Rope Racer did not agree.

I arose early on weekday mornings so I could change the sprinklers in the pasture and do other little chores before putting on a suit and driving 50 miles to my job as an insurance company junior executive.

Once ready for work I cranked up the Datsun, backed out of the garage, and began to carefully negotiate the steep gravel driveway leading away from our house. On the way down I heard a “me-EW, me-EW” coming from a distressed kitten. Several other voices soon joined in a chorus of complaint. At the foot of the hill I stopped to investigate. Suspicion confirmed. Rope Racer had chosen to set up her nursery under the front passenger seat of the car.

She had conferred upon a waiting world seven fat little kittens with distended bellies and eyes squeezed shut. Rope Racer oozed pride and didn’t even have a screaming fit at the idea of being so close to a human being.

And here’s where I demonstrated my mettle and displayed my true colors. I drove back to the garage, opened the door to the house and called out to Joanne, who was putting on her hose and heels getting ready for a day of teaching high school biology, “Honey, I’m taking your truck today. You take my car.”

I started to get into the truck, but I just couldn’t be that rotten. I opened the door to the house again and called out, “You’d better check under the front seat before you leave.” Then I got out of there in a hurry.

Sunday, April 13, 2008

Hunting the Wild Mustache

Originally written between 1978 and 1980
Rewritten in Tucson, Arizona, November, 2007

Hunting the Wild Mustache

When I was courting Joanne it was my custom to finish my janitorial duties at UC Riverside’s library around 2:00 a.m. and immediately drive over to her home in El Monte so we could spend weekends together. At first I tried to sleep in the car until the family woke up. That was not very comfortable so I tried making a place for myself on the stack of hay bales in the barn. But very soon I was discovered by Joanne’s father, Sid, who liked to get up at 4:00 in the morning. He invited me in for a morning cup of coffee and the family set up a bed for me in Joanne’s brother’s room.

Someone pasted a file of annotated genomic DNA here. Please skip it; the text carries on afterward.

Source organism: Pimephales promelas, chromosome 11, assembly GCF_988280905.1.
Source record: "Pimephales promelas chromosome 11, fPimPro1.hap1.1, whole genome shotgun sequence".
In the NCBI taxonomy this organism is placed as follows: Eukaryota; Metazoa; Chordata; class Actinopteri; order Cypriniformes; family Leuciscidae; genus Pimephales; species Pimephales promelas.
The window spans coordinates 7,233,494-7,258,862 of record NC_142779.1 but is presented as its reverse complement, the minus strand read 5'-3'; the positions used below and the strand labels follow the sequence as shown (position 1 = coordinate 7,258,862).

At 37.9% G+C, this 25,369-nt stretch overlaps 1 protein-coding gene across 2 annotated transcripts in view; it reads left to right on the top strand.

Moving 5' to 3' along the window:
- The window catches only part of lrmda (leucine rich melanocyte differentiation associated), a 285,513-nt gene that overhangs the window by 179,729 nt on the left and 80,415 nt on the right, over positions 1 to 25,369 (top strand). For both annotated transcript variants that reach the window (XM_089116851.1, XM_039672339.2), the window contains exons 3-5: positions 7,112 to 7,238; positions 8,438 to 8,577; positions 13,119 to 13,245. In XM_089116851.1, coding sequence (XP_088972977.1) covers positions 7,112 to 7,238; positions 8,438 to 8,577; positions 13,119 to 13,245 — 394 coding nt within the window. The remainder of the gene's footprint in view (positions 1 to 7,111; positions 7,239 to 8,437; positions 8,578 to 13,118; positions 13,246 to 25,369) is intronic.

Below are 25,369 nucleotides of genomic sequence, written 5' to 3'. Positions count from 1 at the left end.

Her brother, Fritz, at that time sported a huge R.A.F. style mustache, luxuriant, bushy, with the tips waxed into rings.

One Saturday morning I woke to the pressure of little cat feet on my face. The family had taken in a new calico kitten and she was exploring her new, personal domain. She sat on my chest for a few moments and then looked across the room to where Fritz slept peacefully. As he exhaled the air from his nostrils blew through his mustache, ruffling the hair, creating strange, little rippling movements. The motion, accompanied by light snores fascinated the kitten. She had never seen anything like it.

She didn’t know what kind of small creature might be sitting there under Fritz’s nose, but she felt she would be doing him a favor if she killed it and ate it. Slowly she began to stalk the mustache. Off my bed and onto Fritz’s she leaped. Quietly. Softly. Over his knees she crept, onto his belly, his chest, pausing frequently to study the situation. Closer and closer she crept until finally, just as Fritz blissfully rippled his mustache again, the kitten sprang!

She landed on the mustache in approved fashion, mouth and claws open. Her claws and teeth were razor sharp, kitten like, and she produced a monumental effect. Fritz sprang into the air with a scream and batted the kitten from his face. She landed like a colorful little rubber ball, bounced off the door and out of the room. She was as surprised by the results of her attack as Fritz.

I laughed unsympathetically. I saw the humor because I didn’t have a mustache. Neither did Fritz after he shaved that morning.